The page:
The benefits of membership, however, are not entirely lost on people in Britain. Today’s polls confirm the findings of a survey carried out in December of last year on behalf of the Fabian Society; whilst there might be scepticism in Britain about European integration in general, there are still majorities that want see a wide array of issues handled at the EU level – including tackling the financial crisis, combating terrorism, protecting the environment and coordinating science and technology research.
When asked if they thought there were any benefits from EU membership, majorities also agreed that the EU:
• Was good for consumers (69%);
• Improved working conditions (55%);
• Benefited environmental protection (55%);
• Strengthened global trade negotiations (58%);
• Improved regulation of financial markets (55%); and
• Made it harder for criminals to evade justice by jumping borders (70%).
Looking at all this data, the solution seems obvious; simplify and clarify the message as much as possible and public perception of the EU in Britain will rise accordingly; such an approach, however, is hardly revolutionary.
Presenting EU affairs in a simple and clear manner is exactly what supporters (and, indeed, detractors) have been trying to do for decades – yet the EU stubbornly defies all and any attempts. The bald truth is that the EU deals largely with issues that are both highly technical and incredibly low salience. In other words, the beast is by nature both horrifically complicated and deadly boring.
The stalemate seems doomed to continue. Ben Shimshon of Britain Thinks, however, has done a brilliant piece of analysis looking at which side would win in the event of an “in-or-out” referendum on EU membership.
He concludes that Eurosceptics have thus far been more successful than their pro-EU counterparts at linking the EU (which few people care about directly) to things people do actually give a fig about (such as unemployment and immigration). If the image of the EU is to be improved in Britain then the “information deficit” must be breached and the positive connection to the issues most important to voters must be made.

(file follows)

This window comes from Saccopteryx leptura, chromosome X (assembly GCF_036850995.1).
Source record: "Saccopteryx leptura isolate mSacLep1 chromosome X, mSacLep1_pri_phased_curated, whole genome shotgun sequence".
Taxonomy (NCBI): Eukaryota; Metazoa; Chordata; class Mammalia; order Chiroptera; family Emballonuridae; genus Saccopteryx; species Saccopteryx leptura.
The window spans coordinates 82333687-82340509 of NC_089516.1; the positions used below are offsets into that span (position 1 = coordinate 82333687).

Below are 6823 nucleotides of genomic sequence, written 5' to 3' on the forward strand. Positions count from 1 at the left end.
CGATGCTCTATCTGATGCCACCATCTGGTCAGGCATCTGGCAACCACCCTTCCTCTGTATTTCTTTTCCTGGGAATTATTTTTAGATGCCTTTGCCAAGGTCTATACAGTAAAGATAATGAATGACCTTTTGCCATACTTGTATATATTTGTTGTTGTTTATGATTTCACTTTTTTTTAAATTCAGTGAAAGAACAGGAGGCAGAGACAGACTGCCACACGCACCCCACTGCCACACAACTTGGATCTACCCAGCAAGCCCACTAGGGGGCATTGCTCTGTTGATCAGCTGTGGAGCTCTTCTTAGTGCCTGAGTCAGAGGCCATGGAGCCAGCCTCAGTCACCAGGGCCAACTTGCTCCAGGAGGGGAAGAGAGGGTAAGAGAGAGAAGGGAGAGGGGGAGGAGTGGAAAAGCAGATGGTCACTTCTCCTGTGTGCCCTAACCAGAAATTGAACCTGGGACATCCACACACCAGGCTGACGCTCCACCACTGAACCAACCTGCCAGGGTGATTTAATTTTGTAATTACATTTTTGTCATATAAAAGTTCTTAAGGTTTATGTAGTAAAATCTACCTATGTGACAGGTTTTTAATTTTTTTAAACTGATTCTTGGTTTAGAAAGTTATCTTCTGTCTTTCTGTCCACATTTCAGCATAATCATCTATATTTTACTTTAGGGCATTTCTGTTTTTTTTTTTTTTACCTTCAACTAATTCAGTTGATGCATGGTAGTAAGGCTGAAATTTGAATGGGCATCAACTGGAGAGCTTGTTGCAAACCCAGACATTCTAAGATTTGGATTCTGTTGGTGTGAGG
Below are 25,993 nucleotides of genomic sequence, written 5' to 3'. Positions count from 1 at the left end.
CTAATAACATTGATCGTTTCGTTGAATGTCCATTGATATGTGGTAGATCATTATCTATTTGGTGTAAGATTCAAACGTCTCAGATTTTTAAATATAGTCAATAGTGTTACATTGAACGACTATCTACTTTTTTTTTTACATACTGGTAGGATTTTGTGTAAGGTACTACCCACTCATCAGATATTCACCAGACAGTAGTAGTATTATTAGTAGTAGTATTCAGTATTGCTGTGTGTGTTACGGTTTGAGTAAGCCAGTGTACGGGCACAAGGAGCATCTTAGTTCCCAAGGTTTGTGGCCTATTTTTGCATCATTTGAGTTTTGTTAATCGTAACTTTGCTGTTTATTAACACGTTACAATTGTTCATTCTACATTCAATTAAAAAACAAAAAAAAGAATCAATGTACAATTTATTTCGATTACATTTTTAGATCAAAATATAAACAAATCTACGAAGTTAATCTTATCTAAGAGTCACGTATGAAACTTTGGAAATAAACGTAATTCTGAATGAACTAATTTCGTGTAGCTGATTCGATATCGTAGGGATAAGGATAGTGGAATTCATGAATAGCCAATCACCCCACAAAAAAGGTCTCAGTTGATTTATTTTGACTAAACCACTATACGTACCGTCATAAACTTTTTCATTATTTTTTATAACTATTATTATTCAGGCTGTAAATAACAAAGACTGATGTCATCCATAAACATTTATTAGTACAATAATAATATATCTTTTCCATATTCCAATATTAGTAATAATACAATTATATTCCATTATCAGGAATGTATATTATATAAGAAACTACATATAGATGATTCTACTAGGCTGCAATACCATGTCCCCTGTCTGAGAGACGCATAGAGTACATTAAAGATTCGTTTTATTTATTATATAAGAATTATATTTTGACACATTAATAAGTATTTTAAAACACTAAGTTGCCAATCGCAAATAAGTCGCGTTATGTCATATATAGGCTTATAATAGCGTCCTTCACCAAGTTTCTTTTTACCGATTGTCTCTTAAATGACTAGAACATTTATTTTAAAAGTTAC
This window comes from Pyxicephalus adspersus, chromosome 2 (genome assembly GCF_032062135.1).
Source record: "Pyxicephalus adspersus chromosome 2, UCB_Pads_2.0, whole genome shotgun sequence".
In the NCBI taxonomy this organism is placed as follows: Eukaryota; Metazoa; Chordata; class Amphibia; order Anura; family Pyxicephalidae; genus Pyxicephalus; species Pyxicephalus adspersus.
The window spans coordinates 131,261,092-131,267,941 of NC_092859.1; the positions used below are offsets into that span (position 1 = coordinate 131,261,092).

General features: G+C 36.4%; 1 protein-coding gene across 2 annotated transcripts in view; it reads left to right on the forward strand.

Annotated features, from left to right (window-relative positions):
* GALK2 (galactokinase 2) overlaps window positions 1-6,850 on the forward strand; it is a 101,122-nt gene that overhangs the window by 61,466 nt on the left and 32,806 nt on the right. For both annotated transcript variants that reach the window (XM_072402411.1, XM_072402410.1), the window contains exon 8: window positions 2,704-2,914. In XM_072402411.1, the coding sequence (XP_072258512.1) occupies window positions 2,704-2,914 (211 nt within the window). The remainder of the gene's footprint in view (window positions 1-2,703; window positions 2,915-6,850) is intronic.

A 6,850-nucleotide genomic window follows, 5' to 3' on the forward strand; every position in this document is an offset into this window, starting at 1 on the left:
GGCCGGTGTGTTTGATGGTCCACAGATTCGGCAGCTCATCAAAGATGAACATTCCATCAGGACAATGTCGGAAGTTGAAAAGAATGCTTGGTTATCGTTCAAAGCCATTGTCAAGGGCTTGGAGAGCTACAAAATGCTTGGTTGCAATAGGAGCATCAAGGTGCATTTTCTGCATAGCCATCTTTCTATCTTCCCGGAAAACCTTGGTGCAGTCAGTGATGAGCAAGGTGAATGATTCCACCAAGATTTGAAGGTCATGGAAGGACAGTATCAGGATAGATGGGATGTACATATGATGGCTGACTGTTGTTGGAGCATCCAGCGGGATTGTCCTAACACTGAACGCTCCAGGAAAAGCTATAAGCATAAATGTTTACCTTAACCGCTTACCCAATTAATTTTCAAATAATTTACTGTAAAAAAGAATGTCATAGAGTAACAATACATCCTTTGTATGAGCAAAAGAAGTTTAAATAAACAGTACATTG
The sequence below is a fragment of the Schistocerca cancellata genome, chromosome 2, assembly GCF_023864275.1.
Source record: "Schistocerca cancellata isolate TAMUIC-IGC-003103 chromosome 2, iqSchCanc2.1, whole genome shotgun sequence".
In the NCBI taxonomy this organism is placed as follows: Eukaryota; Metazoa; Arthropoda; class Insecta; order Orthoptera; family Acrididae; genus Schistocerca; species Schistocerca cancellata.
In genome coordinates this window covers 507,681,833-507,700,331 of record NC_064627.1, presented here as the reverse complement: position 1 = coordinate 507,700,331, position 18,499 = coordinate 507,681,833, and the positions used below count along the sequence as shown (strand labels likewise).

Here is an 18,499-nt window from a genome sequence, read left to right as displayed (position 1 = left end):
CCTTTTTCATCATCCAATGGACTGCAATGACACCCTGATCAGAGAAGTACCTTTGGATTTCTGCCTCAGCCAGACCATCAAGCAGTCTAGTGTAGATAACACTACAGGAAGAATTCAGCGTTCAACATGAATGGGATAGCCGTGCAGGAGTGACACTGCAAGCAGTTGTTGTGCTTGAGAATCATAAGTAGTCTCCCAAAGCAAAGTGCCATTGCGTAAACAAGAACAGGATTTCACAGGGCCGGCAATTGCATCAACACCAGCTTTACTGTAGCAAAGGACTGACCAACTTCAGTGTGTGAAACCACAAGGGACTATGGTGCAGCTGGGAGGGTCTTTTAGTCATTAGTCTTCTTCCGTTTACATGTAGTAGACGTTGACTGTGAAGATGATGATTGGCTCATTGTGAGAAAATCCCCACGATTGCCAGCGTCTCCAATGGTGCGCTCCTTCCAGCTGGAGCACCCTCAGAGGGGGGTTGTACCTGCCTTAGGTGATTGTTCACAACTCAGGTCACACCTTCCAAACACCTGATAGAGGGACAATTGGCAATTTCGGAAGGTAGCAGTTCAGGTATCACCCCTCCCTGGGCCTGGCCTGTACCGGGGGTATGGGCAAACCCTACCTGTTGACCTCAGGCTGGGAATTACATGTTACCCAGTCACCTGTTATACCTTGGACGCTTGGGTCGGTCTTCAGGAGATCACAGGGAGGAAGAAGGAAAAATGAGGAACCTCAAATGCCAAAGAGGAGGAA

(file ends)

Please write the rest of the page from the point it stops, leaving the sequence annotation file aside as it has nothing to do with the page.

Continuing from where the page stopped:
Last month, Sunder Katwala wrote on Left Foot Forward that Labour would be considering the case for an “In or Out” referendum as part of its policy review. This is firmly a minority position within the Labour party, though it was part of the Liberal Democrats’ campaign manifesto at the last election. I have written elsewhere about why supporters of the EU should not fear such a referendum.
However, even if an EU referendum is not on the cards – and in the short-term it definitely is not – supporters of the EU in Britain should still be organising and campaigning as if such a thing were a possibility (which is exactly what Eurosceptics have been doing since 1975).
The narrative of an overwhelmingly Eurosceptic Britain is, as today’s polls demonstrate, a false one – and yet it is a narrative that defines our relationship with Europe and surely affects the decisions of our representatives. Something has to change.